I'd hate to call Ultraviolet a forgotten gem, but in a way it kind of is. Shown on Channel 4 back in 1998, Ultraviolet was a six-episode series that was heavily billed as Britain's answer to both The X-Files and Buffy the Vampire Slayer. It's essentially a modern update of the vampire myth, revolving around a government-funded paramilitary organisation with connections to the Roman Catholic Church fighting a secret war against a worldwide vampire conspiracy. If that doesn't sound utterly awesome to you then you I guess you might as well stop reading now or alternatively you could read on and let me convince you of its absolute greatness. Jack Davenport is our main character Mike Colefield, a decent sort of chap with a thing for his best friend's fiancée. When his friend disappears, Mike is sucked into a dark world of "leeches", shadowy organisations and all sorts of disturbing blood-related unpleasantness.
Take every embarrassing cliché about vampires that's built up over the years, remove said embarrassments and add a slightly unsettling streak of grim reality and you've got Ultraviolet. Imagine if vampires were real, how would they really behave? And that's where Ultraviolet really pulls its punches, in the sheer bloody reality of it all. There are no implausible stunts, no fangs, no hissing, no stakes in the heart (well, sort of), just a disturbing sense of realism that really gets under your skin. "This could actually happen!", you think. "Maybe vampires are real!" Well, that's what I thought anyway, but I have a ridiculously childlike, overactive imagination.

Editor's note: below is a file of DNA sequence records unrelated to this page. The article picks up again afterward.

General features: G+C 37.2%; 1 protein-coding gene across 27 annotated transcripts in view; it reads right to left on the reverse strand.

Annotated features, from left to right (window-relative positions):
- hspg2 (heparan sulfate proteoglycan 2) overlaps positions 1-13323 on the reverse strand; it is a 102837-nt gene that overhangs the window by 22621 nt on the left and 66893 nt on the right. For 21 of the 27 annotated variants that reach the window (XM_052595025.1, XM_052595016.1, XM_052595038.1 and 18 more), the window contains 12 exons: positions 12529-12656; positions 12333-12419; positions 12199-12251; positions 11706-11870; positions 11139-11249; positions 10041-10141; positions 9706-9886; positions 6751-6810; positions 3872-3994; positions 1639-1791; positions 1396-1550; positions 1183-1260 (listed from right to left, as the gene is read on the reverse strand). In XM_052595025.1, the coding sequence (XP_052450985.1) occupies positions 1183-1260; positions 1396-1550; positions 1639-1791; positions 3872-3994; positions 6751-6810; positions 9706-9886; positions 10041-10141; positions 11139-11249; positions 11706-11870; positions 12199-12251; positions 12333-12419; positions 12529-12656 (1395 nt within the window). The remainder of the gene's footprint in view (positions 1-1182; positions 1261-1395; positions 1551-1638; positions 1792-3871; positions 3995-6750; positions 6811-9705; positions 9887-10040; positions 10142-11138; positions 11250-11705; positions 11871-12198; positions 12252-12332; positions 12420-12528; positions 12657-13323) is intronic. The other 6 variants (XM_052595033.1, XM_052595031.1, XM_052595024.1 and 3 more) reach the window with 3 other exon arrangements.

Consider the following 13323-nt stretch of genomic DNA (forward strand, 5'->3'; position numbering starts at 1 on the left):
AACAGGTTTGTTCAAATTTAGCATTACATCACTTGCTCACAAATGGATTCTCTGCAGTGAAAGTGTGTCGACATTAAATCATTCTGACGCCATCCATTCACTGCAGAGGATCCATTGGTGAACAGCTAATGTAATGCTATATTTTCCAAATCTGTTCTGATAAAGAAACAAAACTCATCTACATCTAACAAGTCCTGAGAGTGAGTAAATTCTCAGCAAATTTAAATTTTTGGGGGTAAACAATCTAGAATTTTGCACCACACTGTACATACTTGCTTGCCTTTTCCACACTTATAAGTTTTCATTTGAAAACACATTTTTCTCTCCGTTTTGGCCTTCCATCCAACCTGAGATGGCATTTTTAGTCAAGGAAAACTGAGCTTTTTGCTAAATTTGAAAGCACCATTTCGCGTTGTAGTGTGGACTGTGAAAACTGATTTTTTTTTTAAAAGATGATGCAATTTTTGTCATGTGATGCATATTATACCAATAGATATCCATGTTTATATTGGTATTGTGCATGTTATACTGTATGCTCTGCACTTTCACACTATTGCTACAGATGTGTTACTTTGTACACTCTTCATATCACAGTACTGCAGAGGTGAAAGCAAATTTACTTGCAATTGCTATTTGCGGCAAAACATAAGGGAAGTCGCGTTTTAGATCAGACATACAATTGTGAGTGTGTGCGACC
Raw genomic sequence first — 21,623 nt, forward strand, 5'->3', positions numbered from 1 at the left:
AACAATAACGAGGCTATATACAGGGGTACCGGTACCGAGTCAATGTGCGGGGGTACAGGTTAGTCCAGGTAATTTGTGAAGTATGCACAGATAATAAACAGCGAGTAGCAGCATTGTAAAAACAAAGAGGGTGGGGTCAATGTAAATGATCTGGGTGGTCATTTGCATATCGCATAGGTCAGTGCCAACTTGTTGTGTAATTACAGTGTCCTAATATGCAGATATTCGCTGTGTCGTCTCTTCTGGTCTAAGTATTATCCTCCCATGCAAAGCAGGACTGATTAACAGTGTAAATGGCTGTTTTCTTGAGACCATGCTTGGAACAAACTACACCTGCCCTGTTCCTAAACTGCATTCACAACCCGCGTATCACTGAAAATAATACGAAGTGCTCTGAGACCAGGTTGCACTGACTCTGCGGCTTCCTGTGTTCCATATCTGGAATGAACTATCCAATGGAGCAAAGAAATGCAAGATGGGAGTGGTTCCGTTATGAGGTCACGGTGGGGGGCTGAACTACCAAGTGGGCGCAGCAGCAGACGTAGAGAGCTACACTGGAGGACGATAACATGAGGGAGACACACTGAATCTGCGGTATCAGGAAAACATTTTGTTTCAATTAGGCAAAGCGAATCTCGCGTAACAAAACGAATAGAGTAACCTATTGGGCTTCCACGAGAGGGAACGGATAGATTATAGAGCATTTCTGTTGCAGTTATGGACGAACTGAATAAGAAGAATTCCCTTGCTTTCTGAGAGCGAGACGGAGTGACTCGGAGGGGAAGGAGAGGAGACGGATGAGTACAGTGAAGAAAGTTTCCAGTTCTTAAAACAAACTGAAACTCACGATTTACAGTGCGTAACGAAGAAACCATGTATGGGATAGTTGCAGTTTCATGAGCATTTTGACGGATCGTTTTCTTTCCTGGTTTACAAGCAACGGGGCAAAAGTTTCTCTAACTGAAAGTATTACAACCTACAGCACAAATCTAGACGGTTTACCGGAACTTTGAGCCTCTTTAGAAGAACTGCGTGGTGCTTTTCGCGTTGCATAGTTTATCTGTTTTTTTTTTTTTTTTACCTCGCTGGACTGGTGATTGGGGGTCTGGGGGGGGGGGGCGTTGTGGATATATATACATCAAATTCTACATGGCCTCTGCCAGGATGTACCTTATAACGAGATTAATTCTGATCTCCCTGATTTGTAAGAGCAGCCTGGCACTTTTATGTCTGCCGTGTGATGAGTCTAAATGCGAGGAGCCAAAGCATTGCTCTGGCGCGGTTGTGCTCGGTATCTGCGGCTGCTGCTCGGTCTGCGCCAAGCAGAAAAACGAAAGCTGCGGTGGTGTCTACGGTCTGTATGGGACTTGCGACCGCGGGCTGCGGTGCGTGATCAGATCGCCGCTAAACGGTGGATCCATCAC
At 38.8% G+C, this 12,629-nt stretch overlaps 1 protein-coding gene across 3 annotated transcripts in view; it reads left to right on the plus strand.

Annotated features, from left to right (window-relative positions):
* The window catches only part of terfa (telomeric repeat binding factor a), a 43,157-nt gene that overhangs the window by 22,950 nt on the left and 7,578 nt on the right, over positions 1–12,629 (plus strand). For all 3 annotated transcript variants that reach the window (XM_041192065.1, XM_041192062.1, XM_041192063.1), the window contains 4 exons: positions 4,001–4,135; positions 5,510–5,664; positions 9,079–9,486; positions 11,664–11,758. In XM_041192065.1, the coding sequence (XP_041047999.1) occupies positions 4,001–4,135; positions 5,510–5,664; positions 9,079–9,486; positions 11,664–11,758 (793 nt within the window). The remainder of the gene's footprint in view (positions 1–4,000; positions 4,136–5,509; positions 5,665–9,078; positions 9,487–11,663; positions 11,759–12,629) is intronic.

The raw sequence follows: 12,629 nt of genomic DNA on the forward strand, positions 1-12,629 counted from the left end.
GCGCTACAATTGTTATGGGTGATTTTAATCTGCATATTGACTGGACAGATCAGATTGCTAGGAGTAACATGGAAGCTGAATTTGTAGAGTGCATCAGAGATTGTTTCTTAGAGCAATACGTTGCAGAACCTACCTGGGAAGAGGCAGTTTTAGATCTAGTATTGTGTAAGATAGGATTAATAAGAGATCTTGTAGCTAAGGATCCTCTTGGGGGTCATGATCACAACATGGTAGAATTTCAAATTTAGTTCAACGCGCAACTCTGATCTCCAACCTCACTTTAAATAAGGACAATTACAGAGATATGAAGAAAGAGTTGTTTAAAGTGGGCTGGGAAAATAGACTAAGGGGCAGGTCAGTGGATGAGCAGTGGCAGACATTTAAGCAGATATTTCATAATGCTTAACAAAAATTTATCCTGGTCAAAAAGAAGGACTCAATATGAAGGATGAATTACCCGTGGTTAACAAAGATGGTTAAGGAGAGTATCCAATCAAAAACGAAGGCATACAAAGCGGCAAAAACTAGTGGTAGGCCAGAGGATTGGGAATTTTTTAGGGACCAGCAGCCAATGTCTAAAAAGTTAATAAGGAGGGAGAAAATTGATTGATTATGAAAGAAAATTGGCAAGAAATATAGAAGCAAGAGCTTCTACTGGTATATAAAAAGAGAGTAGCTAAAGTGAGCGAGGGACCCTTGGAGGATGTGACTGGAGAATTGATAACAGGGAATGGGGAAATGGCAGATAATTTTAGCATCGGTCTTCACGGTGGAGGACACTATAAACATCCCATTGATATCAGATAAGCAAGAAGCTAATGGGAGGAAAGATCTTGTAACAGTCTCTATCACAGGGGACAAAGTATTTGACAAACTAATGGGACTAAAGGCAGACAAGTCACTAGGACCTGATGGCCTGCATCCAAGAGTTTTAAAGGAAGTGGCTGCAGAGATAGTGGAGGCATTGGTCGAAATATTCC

The storylines are, without exception, completely great. Different aspects of the show's mythology are explored, expanding into an overall story that is really quite terrifying. Every episode has a subtle but gradual build in intensity, ramping up the tension for all its worth until you're hanging to the edge of your seat by a sort of home-made cable. This is especially well done in episode five, Terra Incognita, possibly one of the finest TV episodes of all time, and one so unbearably tense I guarantee you'll be digging your fingernails into the palms of your hands.
Before Torchwood aired and people discovered how rubbishy it was, fans were using this series as a benchmark for what Torchwood should aspire to, which shows the high esteem in which it's quite rightly held. It's not hard to see why it's remembered so fondly, because Ultraviolet really is brilliant in every department. It's slick and beautifully made. It's incredibly well written and directed by Joe Ahearne (director of all the best episodes of the first series of New Doctor Who). It's blessed with a tremendously atmospheric musical score. Every episode is plotted to perfection, and all the regulars are excellently cast with not a duff note among them.
It's a shame that there wasn't a second series, but I can understand why. As great as it would've been to have more episodes, Ultraviolet nonetheless works beautifully the way it is, achieving more in six hours than most series do in five seasons. If you're a genre TV fan, if you dig horror and vampires, if you like The X-Files, if you're wondering what Torchwood should've been, if you just generally love great television then this is a must-see. You won't regret it.